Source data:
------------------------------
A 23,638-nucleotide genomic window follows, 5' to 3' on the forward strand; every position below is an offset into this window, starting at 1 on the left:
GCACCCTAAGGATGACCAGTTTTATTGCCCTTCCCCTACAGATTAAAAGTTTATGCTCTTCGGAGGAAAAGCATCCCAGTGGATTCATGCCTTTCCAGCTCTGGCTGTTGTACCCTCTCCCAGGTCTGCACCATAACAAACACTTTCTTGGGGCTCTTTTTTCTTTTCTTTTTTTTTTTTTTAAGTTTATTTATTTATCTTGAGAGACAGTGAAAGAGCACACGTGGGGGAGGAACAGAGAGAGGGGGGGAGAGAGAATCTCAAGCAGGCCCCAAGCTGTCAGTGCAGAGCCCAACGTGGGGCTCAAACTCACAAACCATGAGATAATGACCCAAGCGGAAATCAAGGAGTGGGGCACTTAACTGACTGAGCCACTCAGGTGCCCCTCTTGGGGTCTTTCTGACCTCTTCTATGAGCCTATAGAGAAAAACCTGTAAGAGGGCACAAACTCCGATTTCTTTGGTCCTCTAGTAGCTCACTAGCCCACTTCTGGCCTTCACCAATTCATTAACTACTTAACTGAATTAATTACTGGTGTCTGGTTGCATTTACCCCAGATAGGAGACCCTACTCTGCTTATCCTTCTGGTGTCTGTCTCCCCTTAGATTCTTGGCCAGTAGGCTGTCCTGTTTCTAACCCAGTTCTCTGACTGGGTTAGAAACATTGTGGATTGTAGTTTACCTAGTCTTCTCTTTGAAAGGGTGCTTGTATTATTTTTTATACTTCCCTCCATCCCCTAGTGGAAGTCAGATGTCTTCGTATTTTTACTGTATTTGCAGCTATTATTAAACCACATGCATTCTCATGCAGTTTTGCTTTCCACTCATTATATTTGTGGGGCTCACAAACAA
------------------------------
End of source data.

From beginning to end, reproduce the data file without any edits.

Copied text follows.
A 23,638-nucleotide genomic window follows, 5' to 3' on the forward strand; every position below is an offset into this window, starting at 1 on the left:
GCACCCTAAGGATGACCAGTTTTATTGCCCTTCCCCTACAGATTAAAAGTTTATGCTCTTCGGAGGAAAAGCATCCCAGTGGATTCATGCCTTTCCAGCTCTGGCTGTTGTACCCTCTCCCAGGTCTGCACCATAACAAACACTTTCTTGGGGCTCTTTTTTCTTTTCTTTTTTTTTTTTTTAAGTTTATTTATTTATCTTGAGAGACAGTGAAAGAGCACACGTGGGGGAGGAACAGAGAGAGGGGGGGAGAGAGAATCTCAAGCAGGCCCCAAGCTGTCAGTGCAGAGCCCAACGTGGGGCTCAAACTCACAAACCATGAGATAATGACCCAAGCGGAAATCAAGGAGTGGGGCACTTAACTGACTGAGCCACTCAGGTGCCCCTCTTGGGGTCTTTCTGACCTCTTCTATGAGCCTATAGAGAAAAACCTGTAAGAGGGCACAAACTCCGATTTCTTTGGTCCTCTAGTAGCTCACTAGCCCACTTCTGGCCTTCACCAATTCATTAACTACTTAACTGAATTAATTACTGGTGTCTGGTTGCATTTACCCCAGATAGGAGACCCTACTCTGCTTATCCTTCTGGTGTCTGTCTCCCCTTAGATTCTTGGCCAGTAGGCTGTCCTGTTTCTAACCCAGTTCTCTGACTGGGTTAGAAACATTGTGGATTGTAGTTTACCTAGTCTTCTCTTTGAAAGGGTGCTTGTATTATTTTTTATACTTCCCTCCATCCCCTAGTGGAAGTCAGATGTCTTCGTATTTTTACTGTATTTGCAGCTATTATTAAACCACATGCATTCTCATGCAGTTTTGCTTTCCACTCATTATATTTGTGGGGCTCACAAACAA